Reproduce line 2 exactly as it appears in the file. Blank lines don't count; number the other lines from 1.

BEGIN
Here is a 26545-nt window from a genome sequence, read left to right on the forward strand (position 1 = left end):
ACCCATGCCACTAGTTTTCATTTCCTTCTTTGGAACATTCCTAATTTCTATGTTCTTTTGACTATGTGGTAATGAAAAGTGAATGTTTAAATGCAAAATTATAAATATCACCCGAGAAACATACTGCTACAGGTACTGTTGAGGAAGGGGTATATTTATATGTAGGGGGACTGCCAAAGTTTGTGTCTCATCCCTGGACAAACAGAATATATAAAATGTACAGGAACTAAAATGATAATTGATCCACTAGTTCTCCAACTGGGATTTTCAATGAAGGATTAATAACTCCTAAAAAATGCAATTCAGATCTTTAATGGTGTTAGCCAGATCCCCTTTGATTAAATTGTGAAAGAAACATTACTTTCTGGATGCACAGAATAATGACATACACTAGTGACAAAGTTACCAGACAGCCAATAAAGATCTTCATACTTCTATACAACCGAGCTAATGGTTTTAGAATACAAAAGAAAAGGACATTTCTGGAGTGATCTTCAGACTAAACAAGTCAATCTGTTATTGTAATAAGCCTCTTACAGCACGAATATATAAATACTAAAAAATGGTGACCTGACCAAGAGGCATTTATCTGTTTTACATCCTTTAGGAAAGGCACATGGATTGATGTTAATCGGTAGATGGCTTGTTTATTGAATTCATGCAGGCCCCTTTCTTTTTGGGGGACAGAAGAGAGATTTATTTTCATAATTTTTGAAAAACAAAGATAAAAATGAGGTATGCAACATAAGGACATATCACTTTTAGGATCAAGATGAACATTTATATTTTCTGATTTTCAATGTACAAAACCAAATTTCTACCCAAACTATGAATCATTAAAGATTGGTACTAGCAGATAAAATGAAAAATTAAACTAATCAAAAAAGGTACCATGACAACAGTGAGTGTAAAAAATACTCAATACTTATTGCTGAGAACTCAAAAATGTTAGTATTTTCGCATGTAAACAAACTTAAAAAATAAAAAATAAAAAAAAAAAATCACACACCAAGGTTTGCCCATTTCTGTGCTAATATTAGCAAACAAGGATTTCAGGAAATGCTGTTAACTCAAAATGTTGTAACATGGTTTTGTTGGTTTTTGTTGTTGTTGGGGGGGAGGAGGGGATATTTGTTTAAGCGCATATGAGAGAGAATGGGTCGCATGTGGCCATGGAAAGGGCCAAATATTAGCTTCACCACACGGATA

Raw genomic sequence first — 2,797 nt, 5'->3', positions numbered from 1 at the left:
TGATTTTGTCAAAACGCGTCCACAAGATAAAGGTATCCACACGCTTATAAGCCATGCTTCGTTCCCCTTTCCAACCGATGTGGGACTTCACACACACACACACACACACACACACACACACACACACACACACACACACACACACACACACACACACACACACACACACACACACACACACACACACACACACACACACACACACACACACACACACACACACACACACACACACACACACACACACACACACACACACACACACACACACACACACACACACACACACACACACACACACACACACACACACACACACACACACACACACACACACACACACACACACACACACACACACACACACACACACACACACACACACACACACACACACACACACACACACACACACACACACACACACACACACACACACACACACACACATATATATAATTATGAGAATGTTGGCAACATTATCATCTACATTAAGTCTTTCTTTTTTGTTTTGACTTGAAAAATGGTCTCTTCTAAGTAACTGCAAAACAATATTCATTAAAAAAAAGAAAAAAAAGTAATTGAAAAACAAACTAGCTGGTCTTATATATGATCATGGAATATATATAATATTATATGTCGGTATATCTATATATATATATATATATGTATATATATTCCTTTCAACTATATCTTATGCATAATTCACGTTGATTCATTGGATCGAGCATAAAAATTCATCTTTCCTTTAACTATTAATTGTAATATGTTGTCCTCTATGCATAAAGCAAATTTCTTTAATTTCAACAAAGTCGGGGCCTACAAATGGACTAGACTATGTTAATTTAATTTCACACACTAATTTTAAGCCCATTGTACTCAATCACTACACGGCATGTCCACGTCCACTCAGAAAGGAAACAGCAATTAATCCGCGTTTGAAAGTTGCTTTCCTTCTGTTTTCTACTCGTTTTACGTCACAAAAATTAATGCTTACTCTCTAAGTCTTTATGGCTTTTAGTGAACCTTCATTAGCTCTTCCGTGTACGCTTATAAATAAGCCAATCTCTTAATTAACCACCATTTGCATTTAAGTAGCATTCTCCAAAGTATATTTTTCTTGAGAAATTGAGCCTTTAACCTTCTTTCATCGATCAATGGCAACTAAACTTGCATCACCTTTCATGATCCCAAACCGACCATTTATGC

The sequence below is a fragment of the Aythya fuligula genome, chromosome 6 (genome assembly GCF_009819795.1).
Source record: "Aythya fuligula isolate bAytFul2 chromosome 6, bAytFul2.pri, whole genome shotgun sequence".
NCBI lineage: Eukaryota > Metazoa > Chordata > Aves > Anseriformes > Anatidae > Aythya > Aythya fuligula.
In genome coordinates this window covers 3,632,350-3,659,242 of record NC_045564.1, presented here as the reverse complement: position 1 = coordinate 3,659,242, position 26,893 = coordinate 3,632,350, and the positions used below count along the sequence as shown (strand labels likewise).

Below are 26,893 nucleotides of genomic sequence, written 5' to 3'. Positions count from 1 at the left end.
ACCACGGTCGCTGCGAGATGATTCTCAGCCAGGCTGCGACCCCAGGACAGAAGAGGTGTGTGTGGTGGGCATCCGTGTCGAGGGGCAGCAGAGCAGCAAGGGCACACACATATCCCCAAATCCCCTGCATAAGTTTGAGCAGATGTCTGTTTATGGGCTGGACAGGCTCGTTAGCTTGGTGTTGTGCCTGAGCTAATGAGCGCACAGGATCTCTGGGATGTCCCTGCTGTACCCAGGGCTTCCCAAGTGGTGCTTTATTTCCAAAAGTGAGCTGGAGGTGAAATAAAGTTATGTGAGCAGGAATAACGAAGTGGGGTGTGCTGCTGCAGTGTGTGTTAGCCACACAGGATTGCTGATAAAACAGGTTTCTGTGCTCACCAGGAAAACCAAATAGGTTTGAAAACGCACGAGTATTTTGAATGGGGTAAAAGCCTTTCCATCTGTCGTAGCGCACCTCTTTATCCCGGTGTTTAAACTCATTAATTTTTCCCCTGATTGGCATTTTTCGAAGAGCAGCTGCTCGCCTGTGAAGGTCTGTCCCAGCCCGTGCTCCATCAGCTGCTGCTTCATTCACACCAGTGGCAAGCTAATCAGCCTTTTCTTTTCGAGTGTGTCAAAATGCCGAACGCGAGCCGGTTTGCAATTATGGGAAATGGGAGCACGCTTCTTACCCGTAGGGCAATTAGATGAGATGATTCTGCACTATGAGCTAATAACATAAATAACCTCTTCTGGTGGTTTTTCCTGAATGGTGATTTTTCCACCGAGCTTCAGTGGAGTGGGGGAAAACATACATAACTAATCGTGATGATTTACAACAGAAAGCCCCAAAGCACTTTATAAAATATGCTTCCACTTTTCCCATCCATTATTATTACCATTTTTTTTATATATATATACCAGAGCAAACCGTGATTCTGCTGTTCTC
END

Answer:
ACCCATGCCACTAGTTTTCATTTCCTTCTTTGGAACATTCCTAATTTCTATGTTCTTTTGACTATGTGGTAATGAAAAGTGAATGTTTAAATGCAAAATTATAAATATCACCCGAGAAACATACTGCTACAGGTACTGTTGAGGAAGGGGTATATTTATATGTAGGGGGACTGCCAAAGTTTGTGTCTCATCCCTGGACAAACAGAATATATAAAATGTACAGGAACTAAAATGATAATTGATCCACTAGTTCTCCAACTGGGATTTTCAATGAAGGATTAATAACTCCTAAAAAATGCAATTCAGATCTTTAATGGTGTTAGCCAGATCCCCTTTGATTAAATTGTGAAAGAAACATTACTTTCTGGATGCACAGAATAATGACATACACTAGTGACAAAGTTACCAGACAGCCAATAAAGATCTTCATACTTCTATACAACCGAGCTAATGGTTTTAGAATACAAAAGAAAAGGACATTTCTGGAGTGATCTTCAGACTAAACAAGTCAATCTGTTATTGTAATAAGCCTCTTACAGCACGAATATATAAATACTAAAAAATGGTGACCTGACCAAGAGGCATTTATCTGTTTTACATCCTTTAGGAAAGGCACATGGATTGATGTTAATCGGTAGATGGCTTGTTTATTGAATTCATGCAGGCCCCTTTCTTTTTGGGGGACAGAAGAGAGATTTATTTTCATAATTTTTGAAAAACAAAGATAAAAATGAGGTATGCAACATAAGGACATATCACTTTTAGGATCAAGATGAACATTTATATTTTCTGATTTTCAATGTACAAAACCAAATTTCTACCCAAACTATGAATCATTAAAGATTGGTACTAGCAGATAAAATGAAAAATTAAACTAATCAAAAAAGGTACCATGACAACAGTGAGTGTAAAAAATACTCAATACTTATTGCTGAGAACTCAAAAATGTTAGTATTTTCGCATGTAAACAAACTTAAAAAATAAAAAATAAAAAAAAAAAATCACACACCAAGGTTTGCCCATTTCTGTGCTAATATTAGCAAACAAGGATTTCAGGAAATGCTGTTAACTCAAAATGTTGTAACATGGTTTTGTTGGTTTTTGTTGTTGTTGGGGGGGAGGAGGGGATATTTGTTTAAGCGCATATGAGAGAGAATGGGTCGCATGTGGCCATGGAAAGGGCCAAATATTAGCTTCACCACACGGATA